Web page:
Nobel Prize-winning economist Joseph Stiglitz argued last week that the Fed is corrupt beyond belief.

One of the world’s leading economists said Wednesday that the very structure of the Federal Reserve system is so fraught with conflicts that it’s “corrupt.”

…Joseph Stiglitz, a former chief economist at the World Bank, said that if a country had applied for World Bank aid during his tenure, with a financial regulatory system similar to the Federal Reserve’s — in which regional Feds are partly governed by the very banks they’re supposed to police — it would have raised alarms.

“If we had seen a governance structure that corresponds to our Federal Reserve system, we would have been yelling and screaming and saying that country does not deserve any assistance, this is a corrupt governing structure,” Stiglitz said during a conference on financial reform in New York. “It’s time for us to reflect on our own structure today, and to say there are parts that can be improved.”

When will Americans fight back against the corruption, the theft of our future, the lies? When will Americans rise up and take back the government?

I’m definitely seeing more calls for that to happen–at least at the most liberal news sites. Here is Bill Quigley at Alternet: 15 Reasons Why We Need a Revolt in this Country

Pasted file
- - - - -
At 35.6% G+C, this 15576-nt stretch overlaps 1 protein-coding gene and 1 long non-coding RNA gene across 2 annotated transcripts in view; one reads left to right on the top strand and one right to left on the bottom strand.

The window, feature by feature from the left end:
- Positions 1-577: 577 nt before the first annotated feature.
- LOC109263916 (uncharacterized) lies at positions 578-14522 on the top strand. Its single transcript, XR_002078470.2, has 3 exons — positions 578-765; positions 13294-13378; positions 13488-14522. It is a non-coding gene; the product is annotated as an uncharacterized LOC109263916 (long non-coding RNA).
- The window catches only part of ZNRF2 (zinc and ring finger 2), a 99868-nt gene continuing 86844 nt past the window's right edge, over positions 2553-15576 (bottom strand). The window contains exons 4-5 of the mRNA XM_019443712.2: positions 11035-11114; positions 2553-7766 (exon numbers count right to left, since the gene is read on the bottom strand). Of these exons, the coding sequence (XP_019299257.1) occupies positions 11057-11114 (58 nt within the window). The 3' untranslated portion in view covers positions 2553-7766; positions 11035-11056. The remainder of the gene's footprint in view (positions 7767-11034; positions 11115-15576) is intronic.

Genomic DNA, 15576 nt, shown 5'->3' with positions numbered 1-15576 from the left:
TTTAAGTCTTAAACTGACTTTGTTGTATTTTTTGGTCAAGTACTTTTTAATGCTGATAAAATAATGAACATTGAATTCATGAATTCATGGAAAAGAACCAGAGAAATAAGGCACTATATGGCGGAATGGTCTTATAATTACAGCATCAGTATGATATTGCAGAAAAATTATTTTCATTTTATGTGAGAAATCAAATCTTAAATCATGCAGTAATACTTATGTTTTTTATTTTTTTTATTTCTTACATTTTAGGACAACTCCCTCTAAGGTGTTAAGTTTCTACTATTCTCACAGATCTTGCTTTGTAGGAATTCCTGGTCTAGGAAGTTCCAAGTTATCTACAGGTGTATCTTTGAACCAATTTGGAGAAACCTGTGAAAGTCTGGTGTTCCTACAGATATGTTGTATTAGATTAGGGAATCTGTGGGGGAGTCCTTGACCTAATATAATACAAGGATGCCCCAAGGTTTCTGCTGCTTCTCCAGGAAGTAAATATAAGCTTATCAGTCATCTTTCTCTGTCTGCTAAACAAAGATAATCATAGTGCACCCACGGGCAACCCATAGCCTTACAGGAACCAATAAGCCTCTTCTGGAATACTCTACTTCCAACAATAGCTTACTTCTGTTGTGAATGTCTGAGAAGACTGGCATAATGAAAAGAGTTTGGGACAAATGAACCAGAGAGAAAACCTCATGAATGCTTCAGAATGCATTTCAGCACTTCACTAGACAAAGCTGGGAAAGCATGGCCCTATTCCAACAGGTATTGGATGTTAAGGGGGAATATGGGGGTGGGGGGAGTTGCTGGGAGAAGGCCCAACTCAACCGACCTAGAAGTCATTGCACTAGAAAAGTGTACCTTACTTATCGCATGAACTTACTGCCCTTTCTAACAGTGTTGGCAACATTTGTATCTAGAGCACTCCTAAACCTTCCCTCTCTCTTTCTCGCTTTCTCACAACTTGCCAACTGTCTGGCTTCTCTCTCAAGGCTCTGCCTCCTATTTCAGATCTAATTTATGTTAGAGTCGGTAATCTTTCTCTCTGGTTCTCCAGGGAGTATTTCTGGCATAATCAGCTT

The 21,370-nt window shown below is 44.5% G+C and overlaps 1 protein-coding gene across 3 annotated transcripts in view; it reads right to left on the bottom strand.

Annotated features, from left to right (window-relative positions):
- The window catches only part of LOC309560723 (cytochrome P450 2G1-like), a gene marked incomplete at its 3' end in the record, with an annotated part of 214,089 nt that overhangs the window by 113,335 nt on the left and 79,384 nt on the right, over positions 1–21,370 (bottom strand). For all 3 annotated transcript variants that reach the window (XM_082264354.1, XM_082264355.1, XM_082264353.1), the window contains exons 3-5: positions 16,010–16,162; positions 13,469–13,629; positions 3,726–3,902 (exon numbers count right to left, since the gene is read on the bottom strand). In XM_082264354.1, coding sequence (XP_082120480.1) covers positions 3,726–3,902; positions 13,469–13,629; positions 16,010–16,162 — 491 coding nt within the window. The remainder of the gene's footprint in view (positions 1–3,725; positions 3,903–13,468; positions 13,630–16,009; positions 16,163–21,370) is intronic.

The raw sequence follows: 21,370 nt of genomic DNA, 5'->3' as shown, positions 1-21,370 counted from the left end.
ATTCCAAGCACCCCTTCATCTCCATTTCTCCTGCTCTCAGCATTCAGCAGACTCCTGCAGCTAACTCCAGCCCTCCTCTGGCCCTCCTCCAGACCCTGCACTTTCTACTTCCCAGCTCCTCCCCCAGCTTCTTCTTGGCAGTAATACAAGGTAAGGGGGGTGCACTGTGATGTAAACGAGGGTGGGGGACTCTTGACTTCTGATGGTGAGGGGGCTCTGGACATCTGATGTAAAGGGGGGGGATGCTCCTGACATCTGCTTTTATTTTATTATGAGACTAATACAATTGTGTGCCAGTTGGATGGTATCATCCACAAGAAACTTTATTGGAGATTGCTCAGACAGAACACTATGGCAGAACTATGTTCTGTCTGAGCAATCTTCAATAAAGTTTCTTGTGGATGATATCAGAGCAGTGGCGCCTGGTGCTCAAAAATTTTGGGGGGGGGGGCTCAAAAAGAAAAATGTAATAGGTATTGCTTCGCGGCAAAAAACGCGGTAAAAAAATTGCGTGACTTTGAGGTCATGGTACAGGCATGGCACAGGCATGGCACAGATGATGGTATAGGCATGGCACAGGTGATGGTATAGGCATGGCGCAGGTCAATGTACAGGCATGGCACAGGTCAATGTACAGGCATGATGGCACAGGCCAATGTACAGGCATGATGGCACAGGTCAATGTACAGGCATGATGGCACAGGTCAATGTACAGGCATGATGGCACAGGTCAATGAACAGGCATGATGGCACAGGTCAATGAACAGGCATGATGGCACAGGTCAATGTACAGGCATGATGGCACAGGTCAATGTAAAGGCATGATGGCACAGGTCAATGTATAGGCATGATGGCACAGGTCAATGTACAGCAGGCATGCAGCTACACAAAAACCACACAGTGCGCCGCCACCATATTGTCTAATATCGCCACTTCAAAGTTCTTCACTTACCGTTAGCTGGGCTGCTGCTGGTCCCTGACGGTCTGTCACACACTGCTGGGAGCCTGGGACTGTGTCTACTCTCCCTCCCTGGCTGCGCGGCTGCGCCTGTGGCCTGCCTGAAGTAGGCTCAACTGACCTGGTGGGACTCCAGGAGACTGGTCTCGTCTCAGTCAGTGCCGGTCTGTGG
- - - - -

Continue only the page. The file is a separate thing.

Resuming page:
It is time for a revolution. Government does not work for regular people. It appears to work quite well for big corporations, banks, insurance companies, military contractors, lobbyists, and for the rich and powerful. But it does not work for people.

The 1776 Declaration of Independence stated that when a long train of abuses by those in power evidence a design to reduce the rights of people to life, liberty and the pursuit of happiness, it is the peoples right, in fact their duty to engage in a revolution.

Martin Luther King, Jr., said forty three years ago next month that it was time for a radical revolution of values in the United States. He preached “a true revolution of values will soon cause us to question the fairness and justice of many of our past and present policies.” It is clearer than ever that now is the time for radical change.

And of course Chris Hedges at Truthdig is still predicting disaster:

There are no constraints left to halt America’s slide into a totalitarian capitalism. Electoral politics are a sham. The media have been debased and defanged by corporate owners. The working class has been impoverished and is now being plunged into profound despair. The legal system has been corrupted to serve corporate interests. Popular institutions, from labor unions to political parties, have been destroyed or emasculated by corporate power. And any form of protest, no matter how tepid, is blocked by an internal security apparatus that is starting to rival that of the East German secret police. The mounting anger and hatred, coursing through the bloodstream of the body politic, make violence and counter-violence inevitable. Brace yourself. The American empire is over. And the descent is going to be horrifying.